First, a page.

[logback-user] Why LGPL instead of Apache License?

Ceki Gulcu ceki at qos.ch
Sat Aug 23 14:28:16 CEST 2008

If you are just using logback, then I don't think you have any obligations to 
begin with. The question is then distinguishing between "just using" from 
"extending". If you are accessing logback as a runtime implementation of SLF4J, 
then even under a conservative interpretation of LGPL, you are not linking with 
logback but with SLF4J. It follows that your "work in isolation, is not a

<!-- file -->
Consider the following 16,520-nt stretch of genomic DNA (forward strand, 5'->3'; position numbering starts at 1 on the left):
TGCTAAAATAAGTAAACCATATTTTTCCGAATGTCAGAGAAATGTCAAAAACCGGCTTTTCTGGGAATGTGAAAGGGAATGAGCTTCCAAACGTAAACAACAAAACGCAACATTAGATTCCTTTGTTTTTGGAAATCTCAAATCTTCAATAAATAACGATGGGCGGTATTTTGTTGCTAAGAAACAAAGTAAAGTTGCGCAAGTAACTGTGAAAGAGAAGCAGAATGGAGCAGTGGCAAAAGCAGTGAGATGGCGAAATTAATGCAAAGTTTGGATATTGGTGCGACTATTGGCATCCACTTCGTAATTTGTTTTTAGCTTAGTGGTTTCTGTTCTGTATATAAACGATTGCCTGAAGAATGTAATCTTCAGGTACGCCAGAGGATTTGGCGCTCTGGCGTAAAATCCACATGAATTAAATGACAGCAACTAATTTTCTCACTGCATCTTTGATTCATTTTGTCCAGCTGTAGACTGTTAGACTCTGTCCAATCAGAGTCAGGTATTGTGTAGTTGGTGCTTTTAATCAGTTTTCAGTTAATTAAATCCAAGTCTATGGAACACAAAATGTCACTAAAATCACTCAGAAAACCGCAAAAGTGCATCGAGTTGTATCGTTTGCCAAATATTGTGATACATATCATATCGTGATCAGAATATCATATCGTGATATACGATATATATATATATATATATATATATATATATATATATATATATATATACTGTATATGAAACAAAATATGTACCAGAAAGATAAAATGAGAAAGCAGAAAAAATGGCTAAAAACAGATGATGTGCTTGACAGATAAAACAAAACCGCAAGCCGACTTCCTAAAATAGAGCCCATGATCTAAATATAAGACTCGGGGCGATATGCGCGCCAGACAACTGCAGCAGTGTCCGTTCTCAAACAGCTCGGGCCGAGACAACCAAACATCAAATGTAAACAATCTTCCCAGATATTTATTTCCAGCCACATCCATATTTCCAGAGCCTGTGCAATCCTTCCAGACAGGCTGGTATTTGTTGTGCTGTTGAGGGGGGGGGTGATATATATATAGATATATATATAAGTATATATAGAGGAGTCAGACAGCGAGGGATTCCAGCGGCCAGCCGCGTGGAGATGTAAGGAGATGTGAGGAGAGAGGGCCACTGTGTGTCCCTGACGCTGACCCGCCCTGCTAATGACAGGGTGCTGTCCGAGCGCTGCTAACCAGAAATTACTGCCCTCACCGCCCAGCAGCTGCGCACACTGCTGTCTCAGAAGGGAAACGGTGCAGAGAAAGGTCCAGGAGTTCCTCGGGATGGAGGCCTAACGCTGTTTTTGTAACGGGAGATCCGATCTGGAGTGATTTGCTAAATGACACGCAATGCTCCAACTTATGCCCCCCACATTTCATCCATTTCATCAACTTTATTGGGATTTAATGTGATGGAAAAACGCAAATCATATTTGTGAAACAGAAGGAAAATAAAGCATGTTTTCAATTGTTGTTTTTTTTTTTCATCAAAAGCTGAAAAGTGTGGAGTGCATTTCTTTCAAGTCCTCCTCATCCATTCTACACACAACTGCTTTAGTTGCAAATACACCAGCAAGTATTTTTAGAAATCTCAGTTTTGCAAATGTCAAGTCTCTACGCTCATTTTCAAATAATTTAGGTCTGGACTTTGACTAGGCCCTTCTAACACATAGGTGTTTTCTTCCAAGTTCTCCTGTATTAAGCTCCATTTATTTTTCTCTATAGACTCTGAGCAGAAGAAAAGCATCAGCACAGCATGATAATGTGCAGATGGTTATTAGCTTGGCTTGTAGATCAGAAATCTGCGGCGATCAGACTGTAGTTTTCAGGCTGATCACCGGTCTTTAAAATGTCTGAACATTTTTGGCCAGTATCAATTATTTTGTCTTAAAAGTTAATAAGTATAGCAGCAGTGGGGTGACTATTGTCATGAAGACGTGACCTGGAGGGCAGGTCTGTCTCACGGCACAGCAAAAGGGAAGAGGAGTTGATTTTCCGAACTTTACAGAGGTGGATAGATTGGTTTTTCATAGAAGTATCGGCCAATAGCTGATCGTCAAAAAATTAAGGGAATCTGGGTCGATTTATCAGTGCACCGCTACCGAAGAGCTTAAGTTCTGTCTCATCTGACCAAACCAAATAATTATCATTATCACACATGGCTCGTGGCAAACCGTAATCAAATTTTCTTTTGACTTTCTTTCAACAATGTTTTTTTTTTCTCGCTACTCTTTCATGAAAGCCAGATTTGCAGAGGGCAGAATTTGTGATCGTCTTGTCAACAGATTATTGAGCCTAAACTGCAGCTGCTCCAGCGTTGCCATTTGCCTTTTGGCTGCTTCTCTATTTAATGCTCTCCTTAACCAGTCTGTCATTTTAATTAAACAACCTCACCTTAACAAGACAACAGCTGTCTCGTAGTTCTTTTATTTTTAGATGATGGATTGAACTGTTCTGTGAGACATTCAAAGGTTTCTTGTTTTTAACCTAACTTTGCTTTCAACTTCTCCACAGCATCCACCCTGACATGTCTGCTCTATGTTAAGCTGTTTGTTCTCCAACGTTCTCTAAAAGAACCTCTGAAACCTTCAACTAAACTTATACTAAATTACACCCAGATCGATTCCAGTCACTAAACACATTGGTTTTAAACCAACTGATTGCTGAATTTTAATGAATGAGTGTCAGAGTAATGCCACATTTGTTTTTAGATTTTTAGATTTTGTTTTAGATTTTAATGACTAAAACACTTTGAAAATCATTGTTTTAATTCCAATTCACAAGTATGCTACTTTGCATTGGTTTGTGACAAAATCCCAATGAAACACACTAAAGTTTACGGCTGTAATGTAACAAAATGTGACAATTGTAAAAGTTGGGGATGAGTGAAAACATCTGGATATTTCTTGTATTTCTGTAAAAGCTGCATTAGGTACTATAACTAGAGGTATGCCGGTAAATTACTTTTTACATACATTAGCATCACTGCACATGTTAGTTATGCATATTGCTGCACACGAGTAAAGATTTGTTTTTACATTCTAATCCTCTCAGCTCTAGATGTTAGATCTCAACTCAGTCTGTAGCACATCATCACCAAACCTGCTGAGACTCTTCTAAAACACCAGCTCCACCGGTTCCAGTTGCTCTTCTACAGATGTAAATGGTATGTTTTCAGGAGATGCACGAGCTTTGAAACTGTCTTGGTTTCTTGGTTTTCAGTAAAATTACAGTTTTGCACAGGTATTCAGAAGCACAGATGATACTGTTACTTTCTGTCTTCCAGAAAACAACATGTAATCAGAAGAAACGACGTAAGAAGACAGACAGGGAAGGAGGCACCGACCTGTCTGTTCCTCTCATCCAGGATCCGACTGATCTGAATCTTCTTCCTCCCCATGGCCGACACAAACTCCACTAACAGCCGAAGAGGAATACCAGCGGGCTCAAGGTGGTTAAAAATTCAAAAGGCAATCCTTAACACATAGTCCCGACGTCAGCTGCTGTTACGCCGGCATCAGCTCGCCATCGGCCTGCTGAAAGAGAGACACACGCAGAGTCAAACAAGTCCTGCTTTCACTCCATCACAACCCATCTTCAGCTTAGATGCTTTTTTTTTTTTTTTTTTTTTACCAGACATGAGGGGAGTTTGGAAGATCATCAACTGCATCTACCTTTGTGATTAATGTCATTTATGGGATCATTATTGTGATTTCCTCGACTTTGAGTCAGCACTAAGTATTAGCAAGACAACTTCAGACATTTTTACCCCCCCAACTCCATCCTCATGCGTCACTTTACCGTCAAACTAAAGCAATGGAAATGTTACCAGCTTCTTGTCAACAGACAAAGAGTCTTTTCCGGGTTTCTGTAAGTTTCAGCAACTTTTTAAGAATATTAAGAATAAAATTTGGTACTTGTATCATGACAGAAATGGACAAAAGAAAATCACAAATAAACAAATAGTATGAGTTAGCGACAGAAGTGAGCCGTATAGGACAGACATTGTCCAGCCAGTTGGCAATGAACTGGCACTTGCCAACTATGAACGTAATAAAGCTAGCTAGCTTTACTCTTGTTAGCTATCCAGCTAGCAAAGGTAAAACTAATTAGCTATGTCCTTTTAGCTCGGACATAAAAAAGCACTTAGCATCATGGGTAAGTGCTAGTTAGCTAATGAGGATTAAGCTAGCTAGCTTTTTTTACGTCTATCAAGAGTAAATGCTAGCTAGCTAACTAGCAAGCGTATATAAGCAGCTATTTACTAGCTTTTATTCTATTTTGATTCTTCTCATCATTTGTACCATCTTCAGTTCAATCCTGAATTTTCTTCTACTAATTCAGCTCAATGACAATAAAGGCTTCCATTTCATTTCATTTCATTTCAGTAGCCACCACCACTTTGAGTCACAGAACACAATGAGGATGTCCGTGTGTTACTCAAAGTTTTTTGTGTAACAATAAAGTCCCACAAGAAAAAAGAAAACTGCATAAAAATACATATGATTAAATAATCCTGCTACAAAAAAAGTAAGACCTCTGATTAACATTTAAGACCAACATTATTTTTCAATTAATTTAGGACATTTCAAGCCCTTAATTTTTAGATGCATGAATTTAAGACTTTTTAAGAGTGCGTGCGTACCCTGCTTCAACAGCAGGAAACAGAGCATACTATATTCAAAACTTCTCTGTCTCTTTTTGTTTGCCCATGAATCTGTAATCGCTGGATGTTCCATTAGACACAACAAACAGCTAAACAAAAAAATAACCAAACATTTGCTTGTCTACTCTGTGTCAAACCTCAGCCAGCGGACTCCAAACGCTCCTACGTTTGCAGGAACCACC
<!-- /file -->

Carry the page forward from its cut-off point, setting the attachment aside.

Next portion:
derivative work of the Library, and therefore falls outside the scope of this 
License [LGPL]."

As I see it, it is pretty clear that you are only "just using" logback and not 
extending it.  Thus, accessing logback via SLF4J limits LGPL's protective (or 
viral depending on your point of view) properties so that it does not propagate 
to your application.

I hope this answers your question,

cowwoc wrote:
> If my application is written against slf4j but I plug in logback at runtime
> as the logging implementation doesn't this somehow imply that my application
> is linking against logback and as such the LGPL applies?
> Gili

Ceki Gülcü

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